PITR is the ability to recover a database to a particular state at some time in the past - ideally to as near to when a failure started to occur as possible - usual scenario. You may want to have a view of the state of the db at certain times in the past, but there are better ways of doing this than performing (time consuming) restores from backups and logs!
Various systems have various ways (and names) for doing this.
Oracle has redo logs - your system crashes, so you go to your most recent backup and apply the redo logs to the point where they are still valid - ideally merely seconds before any failure. Ideally, your redo logs are not kept on the DB server but copied out to redundant storage somewhere - even off site.
Oracle also has the concept of Flashback queries where you can query the database as if it were some time in the past (also known as "AS OF" or "ASOF" queries - Oracle also calls it "Total Recall") when your system hasn't gone down, but for some reason you wish to know the state of play at some time in the past - there is considerable overhead associated with this, so care is required in making use of this feature.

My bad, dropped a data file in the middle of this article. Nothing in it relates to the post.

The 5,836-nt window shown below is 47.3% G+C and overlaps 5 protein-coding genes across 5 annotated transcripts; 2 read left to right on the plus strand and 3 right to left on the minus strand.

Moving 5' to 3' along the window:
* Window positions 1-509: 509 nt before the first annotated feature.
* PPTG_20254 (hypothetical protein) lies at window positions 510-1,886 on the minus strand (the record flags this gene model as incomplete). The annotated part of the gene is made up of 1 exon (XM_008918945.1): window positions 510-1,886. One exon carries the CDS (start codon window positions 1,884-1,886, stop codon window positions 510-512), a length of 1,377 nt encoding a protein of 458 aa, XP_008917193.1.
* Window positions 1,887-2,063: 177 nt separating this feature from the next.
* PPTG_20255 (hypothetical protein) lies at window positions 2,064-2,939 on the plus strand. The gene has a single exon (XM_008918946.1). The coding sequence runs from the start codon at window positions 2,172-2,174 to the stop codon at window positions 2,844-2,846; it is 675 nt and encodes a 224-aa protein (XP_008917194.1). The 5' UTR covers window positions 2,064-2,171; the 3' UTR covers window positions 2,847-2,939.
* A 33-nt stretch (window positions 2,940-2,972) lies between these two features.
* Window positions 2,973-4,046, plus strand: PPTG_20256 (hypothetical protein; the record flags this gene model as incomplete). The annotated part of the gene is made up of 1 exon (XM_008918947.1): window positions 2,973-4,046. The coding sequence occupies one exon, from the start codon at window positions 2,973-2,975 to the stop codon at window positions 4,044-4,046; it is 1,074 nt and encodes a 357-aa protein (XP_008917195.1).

SQL Server calls it Point In Time Restore (1, 2), but does not have Flashback queries, but does have snapshots. However it also has features which allow the user to do more or less the same thing using what Microsoft call (System Versioned) Temporal Tables - these permit "AS OF" queries as explained here - see this answer for more details. See also this answer in the same thread re. Change Data Capture and Change Tracking (more lightweight)!
An interesting take on this Flashback/ASOF query is to be found in the Datomic system - an immutable database (seemingly a contradiction in terms) - check out "asof" and "since" here.
There are two key concepts in recovery.
RPO - Recovery Point Objective: how many hours/minutes of data loss is acceptable?
RTO - Recovery Time Objective: how much time will it take to recover after business process interruptions?
A good explanation of these two ideas is to be found here. But, ye get nuttin for nuttin! The more stringent your requirements, the more money you're going to have to shell out for equipment and software!